Despite the fact that the “developing” world continues to grow much more quickly than the huge established economies of Europe, Japan and North America, investors are still largely reluctant to invest in emerging markets these days.
That’s understandable, for sure — when the media is telling you to be worried, and when the US dollar is surging and there seems to be regulatory risk, panics caused by falling commodity prices, and even genuine war and revolution brewing around the world, to say nothing of genuinely failed states like Venezuela, there’s a reasonable desire to be safe and keep your money at home. And since the US has led the world in terms of both currency performance and stock market performance for a while now, you also get rewarded for being a little bit afraid.
But still, eventually we have to expect that the emerging markets will bring some growth to the table to mitigate the risk they always have, and that exposure to those markets will be good for us in the long term.
There are precious few newsletters who focus on emerging markets anymore (there used to be dozens, with at least five or six big ones specifically focused on China), so I usually take notice when one of the “last men standing” in that sector teases a stock. That’s why I was intrigued by the latest hints dropped by Timothy Lutts over at Cabot about the new emerging markets pick found by Paul Goodwin.
Goodwin is the analyst for Cabot Emerging Markets Report, which I called the last “China” newsletter standing last year when it was still named Cabot China & Emerging Markets Report. The last China pick from Goodwin that I wrote about was NetEase (NTES), which has worked out pretty well over the past year… but this one, though still an “emerging market” pick, is far different…. and Lutts calls it “far less risky” than the other emerging market ideas in Mexico, Taiwan and elsewhere that Goodwin has been picking of late.
So what is this “less risky” emerging market idea? They call it a “Great Undiscovered Bank Stock,” and these are the clues we get from Lutts:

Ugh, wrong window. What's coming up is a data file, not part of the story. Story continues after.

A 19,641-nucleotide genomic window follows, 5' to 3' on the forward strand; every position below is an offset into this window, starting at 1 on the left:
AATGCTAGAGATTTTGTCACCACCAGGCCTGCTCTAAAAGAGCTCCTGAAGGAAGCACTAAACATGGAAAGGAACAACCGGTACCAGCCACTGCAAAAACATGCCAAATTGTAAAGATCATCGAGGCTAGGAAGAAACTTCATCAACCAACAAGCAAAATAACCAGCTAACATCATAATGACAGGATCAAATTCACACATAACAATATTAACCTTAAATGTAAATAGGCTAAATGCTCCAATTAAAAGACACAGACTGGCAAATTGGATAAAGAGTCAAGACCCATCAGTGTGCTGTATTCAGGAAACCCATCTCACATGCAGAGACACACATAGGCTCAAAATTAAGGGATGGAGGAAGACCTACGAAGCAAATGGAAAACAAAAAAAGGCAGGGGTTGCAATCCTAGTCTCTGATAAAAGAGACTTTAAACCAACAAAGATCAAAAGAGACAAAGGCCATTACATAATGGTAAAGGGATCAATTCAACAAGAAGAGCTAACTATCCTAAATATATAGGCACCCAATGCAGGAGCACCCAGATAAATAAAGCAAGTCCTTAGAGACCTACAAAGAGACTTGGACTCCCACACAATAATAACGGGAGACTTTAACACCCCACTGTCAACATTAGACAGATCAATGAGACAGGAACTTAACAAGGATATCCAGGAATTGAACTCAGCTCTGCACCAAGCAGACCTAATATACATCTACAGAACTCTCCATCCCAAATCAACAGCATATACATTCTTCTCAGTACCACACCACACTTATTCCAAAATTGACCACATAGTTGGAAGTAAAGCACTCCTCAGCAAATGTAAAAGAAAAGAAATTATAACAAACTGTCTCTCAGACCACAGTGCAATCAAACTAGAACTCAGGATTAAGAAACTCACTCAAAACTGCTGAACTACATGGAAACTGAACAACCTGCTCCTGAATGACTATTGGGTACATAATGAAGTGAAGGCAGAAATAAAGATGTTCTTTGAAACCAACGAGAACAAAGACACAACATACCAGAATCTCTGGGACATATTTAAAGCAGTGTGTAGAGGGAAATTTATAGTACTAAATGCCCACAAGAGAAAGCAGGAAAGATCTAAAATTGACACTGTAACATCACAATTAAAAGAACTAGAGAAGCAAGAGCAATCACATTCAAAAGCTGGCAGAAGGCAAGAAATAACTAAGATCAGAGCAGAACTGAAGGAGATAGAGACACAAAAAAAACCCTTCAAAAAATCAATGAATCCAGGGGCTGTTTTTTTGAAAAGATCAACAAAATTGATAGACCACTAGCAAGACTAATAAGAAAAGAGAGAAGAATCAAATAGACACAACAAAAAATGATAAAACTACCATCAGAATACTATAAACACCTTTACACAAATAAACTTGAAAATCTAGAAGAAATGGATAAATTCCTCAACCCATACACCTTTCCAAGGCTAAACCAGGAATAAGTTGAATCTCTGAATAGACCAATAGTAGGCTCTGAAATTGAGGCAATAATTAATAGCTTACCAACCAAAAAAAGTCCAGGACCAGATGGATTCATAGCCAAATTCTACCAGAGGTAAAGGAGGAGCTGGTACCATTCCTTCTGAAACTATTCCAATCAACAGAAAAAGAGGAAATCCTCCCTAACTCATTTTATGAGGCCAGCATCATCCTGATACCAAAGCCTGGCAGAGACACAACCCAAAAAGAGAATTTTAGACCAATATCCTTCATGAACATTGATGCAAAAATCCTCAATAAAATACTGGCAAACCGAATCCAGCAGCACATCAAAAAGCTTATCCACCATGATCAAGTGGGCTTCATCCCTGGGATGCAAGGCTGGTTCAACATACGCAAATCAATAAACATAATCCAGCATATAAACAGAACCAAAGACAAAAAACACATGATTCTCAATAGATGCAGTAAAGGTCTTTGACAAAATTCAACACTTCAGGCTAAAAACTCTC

“… it’s a bank in a country… that’s usually overlooked by most investors.
“Hint: it’s from a country that borders Brazil.
“And business is great!
“Earnings at the bank are expected grow 7% this year and 15% next year.
“The stock’s P/E ratio is just 12.
“And it pays a 1.7% dividend.
“Altogether, I think it’s a great opportunity to benefit from Brazil’s troubles. As money flows out of Brazil, some of it is making its way to this country….
“Now, I could tell you the name of the stock, and you could run out and buy it now. But then you’d be on your own, and I think you deserve more. I think you deserve regular advice on investing in emerging markets from the man who originally discovered this stock, our own Paul Goodwin.”
Well, maybe you deserve more — but you probably won’t get it from me. I can just tell you what stock he’s teasing, and get you started on making a decision for yourself. The Thinkolator sez this is Credicorp (BAP)
Credicorp is technically a Bermuda-headquartered company, but that’s presumably just a tax dodge — it’s really a Peruvian financial services company (I’m sure they’d want me to say, the largest Peruvian financial services company). Their investor relations page is here, including links to presentations and explanations of the business. They do have a controlling family shareholder (the Romeros, a billionaire family with stakes in many Peruvian operations), and the stock has been a very strong long term performer (though also fell by 50% last year before recovering, and has had several 20% drops since the 2008 crisis… it’s risk averse compared to Chinese tech stocks, I suppose, but not necessarily stable).
And yes, per Yahoo Finance’s estimates the trailing PE is just 12, and it does pay a dividend near 1.7%. The current analyst average estimate (also from Yahoo Finance) is that they will have flat earnings in 2016, though the prediction of 15% growth next year does sti